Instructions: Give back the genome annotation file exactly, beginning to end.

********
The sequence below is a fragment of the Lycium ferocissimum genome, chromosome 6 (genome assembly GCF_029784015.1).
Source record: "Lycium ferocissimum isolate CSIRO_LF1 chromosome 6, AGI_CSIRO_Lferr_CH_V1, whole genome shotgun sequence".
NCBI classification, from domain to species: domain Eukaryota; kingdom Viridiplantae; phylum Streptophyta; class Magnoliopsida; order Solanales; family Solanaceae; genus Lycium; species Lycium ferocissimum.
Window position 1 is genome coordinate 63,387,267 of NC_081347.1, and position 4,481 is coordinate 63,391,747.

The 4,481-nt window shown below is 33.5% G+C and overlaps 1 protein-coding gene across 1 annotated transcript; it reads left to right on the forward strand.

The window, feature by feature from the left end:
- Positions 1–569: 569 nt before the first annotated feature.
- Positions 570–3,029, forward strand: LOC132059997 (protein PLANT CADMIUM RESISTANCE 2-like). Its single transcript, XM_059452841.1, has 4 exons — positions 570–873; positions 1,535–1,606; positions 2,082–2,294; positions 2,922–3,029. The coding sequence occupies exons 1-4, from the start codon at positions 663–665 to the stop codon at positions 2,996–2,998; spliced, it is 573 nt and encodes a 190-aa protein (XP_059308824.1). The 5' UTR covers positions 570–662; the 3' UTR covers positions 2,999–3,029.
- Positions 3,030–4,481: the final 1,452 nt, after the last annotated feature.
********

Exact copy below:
The sequence below is a fragment of the Lycium ferocissimum genome, chromosome 6 (genome assembly GCF_029784015.1).
Source record: "Lycium ferocissimum isolate CSIRO_LF1 chromosome 6, AGI_CSIRO_Lferr_CH_V1, whole genome shotgun sequence".
NCBI classification, from domain to species: domain Eukaryota; kingdom Viridiplantae; phylum Streptophyta; class Magnoliopsida; order Solanales; family Solanaceae; genus Lycium; species Lycium ferocissimum.
Window position 1 is genome coordinate 63,387,267 of NC_081347.1, and position 4,481 is coordinate 63,391,747.

The 4,481-nt window shown below is 33.5% G+C and overlaps 1 protein-coding gene across 1 annotated transcript; it reads left to right on the forward strand.

The window, feature by feature from the left end:
- Positions 1–569: 569 nt before the first annotated feature.
- Positions 570–3,029, forward strand: LOC132059997 (protein PLANT CADMIUM RESISTANCE 2-like). Its single transcript, XM_059452841.1, has 4 exons — positions 570–873; positions 1,535–1,606; positions 2,082–2,294; positions 2,922–3,029. The coding sequence occupies exons 1-4, from the start codon at positions 663–665 to the stop codon at positions 2,996–2,998; spliced, it is 573 nt and encodes a 190-aa protein (XP_059308824.1). The 5' UTR covers positions 570–662; the 3' UTR covers positions 2,999–3,029.
- Positions 3,030–4,481: the final 1,452 nt, after the last annotated feature.